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The Complications of Quality

I had to laugh (to keep from crying) as I read "Internal Auditing for ISO/TS 16949" (Radley M. Smith, Roderick A. Munro, Ph.D., and Ronald J. Bowen, June 2006).

The U.S. automobile industry is clearly in free fall. The question is why. There are many reasons, but one is that Ford and General Motors continue to ignore the lessons they should have learned with QS-9000. Just look at the performance of the automobile industry since the inception of QS-9000. Declining market share, billions of dollars in losses and thousands of layoffs are the legacy of this quality system. To succeed in business today, companies must be nimble, lean and creative. (See Toyota.) Instead, U.S. organizations continue to push these bloated bureaucracies that exist only to shuffle paper. Instead of streamlining QS-9000, they complicated it even more. Turtle diagrams, octopus diagrams, lions and tigers and bears, oh my!

I'm afraid that the executives running the U.S. automobile industry are incapable of changing. I fear that our days of being the leading manufacturer of automobiles are gone, never to return. I blame our so-called quality professionals for leading the charge over the cliff.

--A. Huffman


Two Views of Orbitz

Regarding the article "Stellar Customer Service" ("Quality Curmudgeon," Scott M. Paton, June 2006), I recently had my first and last experience with Orbitz. I had a question about the billing on a "package deal." Three e-mails and two phone calls later, I am still waiting for an answer. I waited on the phone for more than an hour and never got through. Obviously they are badly understaffed in the customer service area.

--Thomas M. Box

The article "Stellar Customer Service" was very good. I kind of feel the same way about American Express Corporate Card service. Once again, nice article. I'm sure that Orbitz employees were very happy to receive such a stunning endorsement.

--Jim Parnella

From Zero to Six

"Zero Defects vs. Six Sigma" ("Inside Six Sigma," David C. Crosby; read it online at www.qualitydigest.com/ sixsigma ) reminds me of how a past radio talk-show host would begin his dialogue with an outrageous comment such as, "Women are not as smart as men," which would generate a tremendous response for the next two hours from women who were determined to tell this guy what they thought about his comment. Needless to say, here goes.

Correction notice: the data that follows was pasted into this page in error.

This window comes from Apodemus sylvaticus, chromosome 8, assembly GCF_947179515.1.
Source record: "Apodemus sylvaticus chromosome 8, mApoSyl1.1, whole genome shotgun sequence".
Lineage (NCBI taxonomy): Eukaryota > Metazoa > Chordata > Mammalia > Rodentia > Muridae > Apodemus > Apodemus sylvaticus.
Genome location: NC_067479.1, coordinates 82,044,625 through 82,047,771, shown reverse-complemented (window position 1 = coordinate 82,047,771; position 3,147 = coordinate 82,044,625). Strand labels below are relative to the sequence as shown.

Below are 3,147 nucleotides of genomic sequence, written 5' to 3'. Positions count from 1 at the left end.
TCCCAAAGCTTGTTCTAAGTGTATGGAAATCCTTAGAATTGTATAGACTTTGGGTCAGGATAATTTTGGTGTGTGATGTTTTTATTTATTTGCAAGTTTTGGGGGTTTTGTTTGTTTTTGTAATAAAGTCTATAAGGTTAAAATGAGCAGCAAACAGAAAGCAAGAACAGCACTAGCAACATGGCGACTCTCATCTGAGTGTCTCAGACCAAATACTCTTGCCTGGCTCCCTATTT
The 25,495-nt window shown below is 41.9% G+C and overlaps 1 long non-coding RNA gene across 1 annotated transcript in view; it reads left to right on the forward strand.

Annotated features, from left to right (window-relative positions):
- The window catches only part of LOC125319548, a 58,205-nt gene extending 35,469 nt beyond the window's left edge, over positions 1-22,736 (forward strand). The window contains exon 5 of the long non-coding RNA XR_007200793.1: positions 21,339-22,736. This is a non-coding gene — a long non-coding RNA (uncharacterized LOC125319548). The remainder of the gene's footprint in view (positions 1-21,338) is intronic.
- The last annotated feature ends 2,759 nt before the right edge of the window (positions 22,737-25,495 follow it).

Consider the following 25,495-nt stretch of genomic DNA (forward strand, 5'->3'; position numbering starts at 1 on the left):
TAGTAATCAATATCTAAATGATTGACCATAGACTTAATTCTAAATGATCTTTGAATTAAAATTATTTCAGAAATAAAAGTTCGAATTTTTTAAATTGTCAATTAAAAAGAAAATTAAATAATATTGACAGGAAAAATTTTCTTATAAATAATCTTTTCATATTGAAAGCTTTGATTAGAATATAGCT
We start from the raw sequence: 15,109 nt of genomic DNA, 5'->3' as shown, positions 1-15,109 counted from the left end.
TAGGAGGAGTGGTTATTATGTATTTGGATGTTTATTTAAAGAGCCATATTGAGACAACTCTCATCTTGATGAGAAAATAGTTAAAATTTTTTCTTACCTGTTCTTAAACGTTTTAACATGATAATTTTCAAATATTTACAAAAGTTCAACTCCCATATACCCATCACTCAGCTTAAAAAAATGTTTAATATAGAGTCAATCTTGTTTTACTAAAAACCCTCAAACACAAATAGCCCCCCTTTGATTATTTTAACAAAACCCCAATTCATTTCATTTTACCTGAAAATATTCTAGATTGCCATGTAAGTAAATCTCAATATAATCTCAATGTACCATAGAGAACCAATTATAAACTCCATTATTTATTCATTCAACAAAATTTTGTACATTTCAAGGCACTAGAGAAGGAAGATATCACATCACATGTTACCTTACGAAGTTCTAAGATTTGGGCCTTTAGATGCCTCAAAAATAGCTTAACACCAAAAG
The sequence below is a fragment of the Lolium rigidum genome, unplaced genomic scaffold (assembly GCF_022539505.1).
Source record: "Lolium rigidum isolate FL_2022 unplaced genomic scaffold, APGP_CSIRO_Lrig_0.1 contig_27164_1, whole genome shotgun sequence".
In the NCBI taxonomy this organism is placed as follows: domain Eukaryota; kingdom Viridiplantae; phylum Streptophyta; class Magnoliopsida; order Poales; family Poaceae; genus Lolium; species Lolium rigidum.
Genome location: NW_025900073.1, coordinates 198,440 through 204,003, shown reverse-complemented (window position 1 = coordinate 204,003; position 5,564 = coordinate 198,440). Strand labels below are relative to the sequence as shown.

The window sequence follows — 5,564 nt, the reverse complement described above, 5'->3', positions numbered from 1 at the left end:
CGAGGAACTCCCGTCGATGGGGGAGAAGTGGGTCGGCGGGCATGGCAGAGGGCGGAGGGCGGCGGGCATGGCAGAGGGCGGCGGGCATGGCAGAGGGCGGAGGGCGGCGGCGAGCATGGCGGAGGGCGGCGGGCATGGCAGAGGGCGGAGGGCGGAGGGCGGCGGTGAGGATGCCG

The subjective, eleven-category opinion of Zero Defects vs. Six Sigma is a sad but typical analysis that businesspeople use to make decisions every day. While this approach may sell many books in China, it should not be expected of professionals in today's competitive society. We should expect quantifiable data as opposed to subjective data to support our arguments. So, in short, women are smarter than men.

--C. Johnson

Mr. Crosby talks about the zero defects concept as "Work right the first time and every time" and the performance standard is that "No defects are acceptable." This gives one the impression that without this program, inept engineers are creating poor quality products and if only they had this quality training.... Well, things aren't that simple. The number of defects in a design relate to the state of knowledge of the technology. No defects are possible when the state of knowledge is high. However, for many systems, the state of knowledge is not high enough to design a product with no defects and the standard and most efficient development process is to go through a test and improvement loop until the number of problems reaches an acceptable level and this number is not zero.

--Jan Krouwer

Not Left Wanting

I don't always read Quality Digest's newsletters, but sometimes a title in the e-mail catches my eye. "For Want of a Nail" ("Inside Standards," Denise Robitaille; online at www.qualitydigest.comhref="http://qualitydigest.com/standards/index.lasso") did just that. I read the article, and it is excellent. We're a division at a community college in Michigan, on our third year of ISO 9001 registration and still struggling to make it a relevant part of our business operation. I will share this article with all of my coworkers.

--Adrian Bass


Calling for Progress

"Progress" ("Quality Insider," A.P. Porter; online at www.qualitydigest.com/qualityinsider ) is a great article! However, as an employee of an organization that has an attitude similar to that which you wrote about, it's not always up to us to "think."

When we try to think about our customer, product, etc., we always get a backlash from management. I've been in the hot seat many times by taking the side of the customer and trying to "improve" their experience. Unfortunately, quality management isn't practiced by enough companies. Before, when a customer needed service or support, it came via one phone call directly to the proper person. Now, it goes to a call center and, if the customer is lucky, they'll get who they need within three bounces.

--Judy P.